The uncontrolled growth of disability insurance

Disability Insurance

An update from the Medicare and Social Security trustees has shown that the cost of disability insurance is skyrocketing.

Disability InsuranceThe annual report published by the Social Security and Medicare trustees has shown that yet again, among all of the partisan disagreements, a critically important issue has failed to receive its due attention: the rapidly increasing cost of disability insurance.

This coverage accounts for almost one out of every five dollars that Social Security spends, and the numbers are rising to a point that is simply out of control. Many are already saying that the coverage is removing too many workers from the job market too early. When this occurs, the individual’s lifetime income is reduced and it causes economic growth to stumble.

At the same time, though, despite the problems caused by the disability insurance system, Medicare and Social security do not include it either among their heated arguments or most of their discussions.

The report from the trustees indicated that 10.6 million disabled workers received $128.9 billion.

Last year, the government paid those disabled workers and their family members 25 percent more than the amount that it received through payroll taxes. Furthermore disability benefits worth $33 billion were paid to five million adults from the Supplemental Security Income Program for poor Americans.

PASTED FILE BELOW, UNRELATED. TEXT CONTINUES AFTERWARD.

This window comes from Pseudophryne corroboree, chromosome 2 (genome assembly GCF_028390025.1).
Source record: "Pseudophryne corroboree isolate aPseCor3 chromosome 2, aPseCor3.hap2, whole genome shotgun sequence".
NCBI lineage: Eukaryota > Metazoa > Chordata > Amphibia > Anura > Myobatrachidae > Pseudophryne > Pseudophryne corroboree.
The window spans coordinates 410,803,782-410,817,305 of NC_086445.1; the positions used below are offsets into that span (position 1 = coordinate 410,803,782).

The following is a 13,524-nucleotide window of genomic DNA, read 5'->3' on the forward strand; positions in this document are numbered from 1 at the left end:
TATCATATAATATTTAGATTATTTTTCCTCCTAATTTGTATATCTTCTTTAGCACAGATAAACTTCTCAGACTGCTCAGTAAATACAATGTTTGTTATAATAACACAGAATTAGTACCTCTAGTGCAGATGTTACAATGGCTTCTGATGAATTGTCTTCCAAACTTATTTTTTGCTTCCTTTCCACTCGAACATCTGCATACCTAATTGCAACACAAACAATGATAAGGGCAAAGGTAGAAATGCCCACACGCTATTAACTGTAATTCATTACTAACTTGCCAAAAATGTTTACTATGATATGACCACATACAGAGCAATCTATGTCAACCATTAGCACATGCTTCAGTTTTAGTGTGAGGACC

There was $90 million spent by Medicare on disabled worker benefits for individuals who are eligible to receive government health insurance following a disability that lasts more than 2 years, no matter what their age. The poor disabled received $110 billion from Medicaid.

Disability insurance is a vital program to assist workers who have been disabled and at a time when they may not have the opportunity to hold another job. Some of the increases in the costs from this program are a reflection of the aging population, as there is a greater risk of injury associated with age. Moreover, as more women have entered the workforce, the costs associated with disabled female workers should also increase.

All told, though, these factors make up only a fraction of the rapidly increasing cost. They do not account for the fact that men of all ages have been accumulating much higher costs despite the fact that Americans are typically healthier than ever before.

The two factors that are likely to blame are the difficult job market for individuals with low skills, and a foundational flaw in the disability insurance program which discourages disabled workers from trying to return to the workforce.

 

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